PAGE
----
Recently I expressed my dismay about Sarah Palin, based mainly on my inability to find any sound political principles articulated by her. I simply wasn’t able to discover anything like a genuine American political philosophy or even ideology coming from the former Alaskan governor. When I pointed this out to a friend who considers her very promising, he listed for me a number of Palin’s achievements which, he believes, should lead me to change my mind. Here is what he identified as indications of Palin’s desirability for those who champion a fully free society:

* She sued the EPA for misusing the Endangered Species Act (no other governor has had the guts to do that)
* Advocated building nuclear power plants, clean coal and pipelines (all of them essential for energy independence and basic economic rationality)
* Came out against the punitive windfall tax on oil companies as a tax on investment.
* Approved of government subsidies only for market-proven alternative energies.
* Said publicly that global warming, even if true, is not anthropogenic.
* Spoke out forcefully and repeatedly in favor of free trade.
* Achieved 7% spending reduction as governor and instituted a hiring freeze.
* Vetoed half a billion of pork projects.
* Called for labor unions to ask permission from their members for political donations.
* Instituted an “ethics in government” reform which was opposed vigorously by the political establishment, left and right.
* Argued that adoption should be a state not a federal issue.
* Supported giving parents the right to opt out of school books they found offensive.
* Passed the most innovative energy bill of any state called the Alaska Gas Inducement Act including a 1715 mile gas pipeline to make available North Slope natural gas (currently being burnt) to the rest of the country.
* Advocated forcefully for drilling in ANWR and offshore waters.
* Opposed spousal benefits for same-sex couples, but vetoed bill denying benefits to gays as unconstitutional.
* Opposed setting up state boards on creationism despite her well-known views on creation.

Admittedly this is an impressive record of going against the current tied of relentless political correctness and bad piecemeal public policy. However, from the viewpoint of someone who believes in a very strict adherence to the principles of the American founding, those that restrict government to but on central task, namely, the securing of our basic (and derivative) individual rights, these achievements do not qualify someone as a dependable political candidate. To whit, there should be no EPA at all! Nuclear plants should be a private sector project, not something for government to mess with. Not only should there be no windfall taxes on oil companies and any tax on investments but the entire policy of extortion by taxation should be scrapped, just as another feudal institutions was, namely, serfdom. And so on and so forth. Every one of the policies listed above as Ms. Palin’s achievements is, as far as someone who is committed to a fully free society is concerned, but a small and uncertain step in the right direction with no full commitment to the free society in sight.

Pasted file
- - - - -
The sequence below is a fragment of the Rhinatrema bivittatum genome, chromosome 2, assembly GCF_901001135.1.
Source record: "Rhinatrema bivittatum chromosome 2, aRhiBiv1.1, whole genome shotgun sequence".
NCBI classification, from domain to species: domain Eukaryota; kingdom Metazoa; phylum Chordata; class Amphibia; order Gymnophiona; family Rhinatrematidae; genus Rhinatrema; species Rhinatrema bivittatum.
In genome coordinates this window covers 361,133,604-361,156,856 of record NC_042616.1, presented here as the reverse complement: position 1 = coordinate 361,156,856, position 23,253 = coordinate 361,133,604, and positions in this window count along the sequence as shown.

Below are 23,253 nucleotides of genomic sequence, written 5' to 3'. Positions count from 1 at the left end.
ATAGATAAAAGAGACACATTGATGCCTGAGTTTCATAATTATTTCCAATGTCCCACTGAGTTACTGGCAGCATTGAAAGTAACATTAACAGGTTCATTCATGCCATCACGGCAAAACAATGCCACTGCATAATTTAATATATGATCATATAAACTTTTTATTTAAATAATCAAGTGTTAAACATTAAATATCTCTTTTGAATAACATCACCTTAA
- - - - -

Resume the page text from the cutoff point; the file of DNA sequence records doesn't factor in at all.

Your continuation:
Of course, we live in a world in which advocating the kind of society that is built on the principles of the Declaration of Independence is hardly going to open the door to a political career. Instead it will not even get one on Fox TV, let alone any other mainstream media outfit from which one might champion one’s cause. But then so what? I have decided many moons ago to fight for a fully free society and not some compromise and half-way measure. At least some citizens must insist on the whole shebang, even if it be unrealistic and quite contrary to realpolitik. Others may well dedicate themselves to taking the small, gradual and admittedly needed steps toward such a socio-political system but one size doesn’t fit all. There needs to be at least a substantial number of citizens who insist on nothing but the best, which is a country in which society, including science, the arts, the economy, and so forth, are totally divorced from government (the job of which must be restricted to protecting our rights, period) and on politicians who fight for this, nothing less.

Then, of course, there is Ms. Palin’s very odd reported conviction that creationism is a position comparable to Darwinian evolutionary theory, which is blatantly false. She has said, “Teach both (evolution and intelligent design). You know, don’t be afraid of information. Healthy debate is so important, and it’s so valuable in our schools. I am a proponent of teaching both.” As far as I am concerned, this is a regrettable aspect of the lady’s education and renders her intelligence suspect. But, admittedly, this is not directly relevant–one could be a Moonie or Pentecostalist and still be loyal to the principles of a free society. So I mention the matter only to come clean with my own response to the lady.

Bottom line is that I will stick to working on the best society and its numerous often complicated features and keep championing these and let others take care of the intermediate task of identifying and supporting close-but-no-cigar folks to carry the torch for a second or third best system.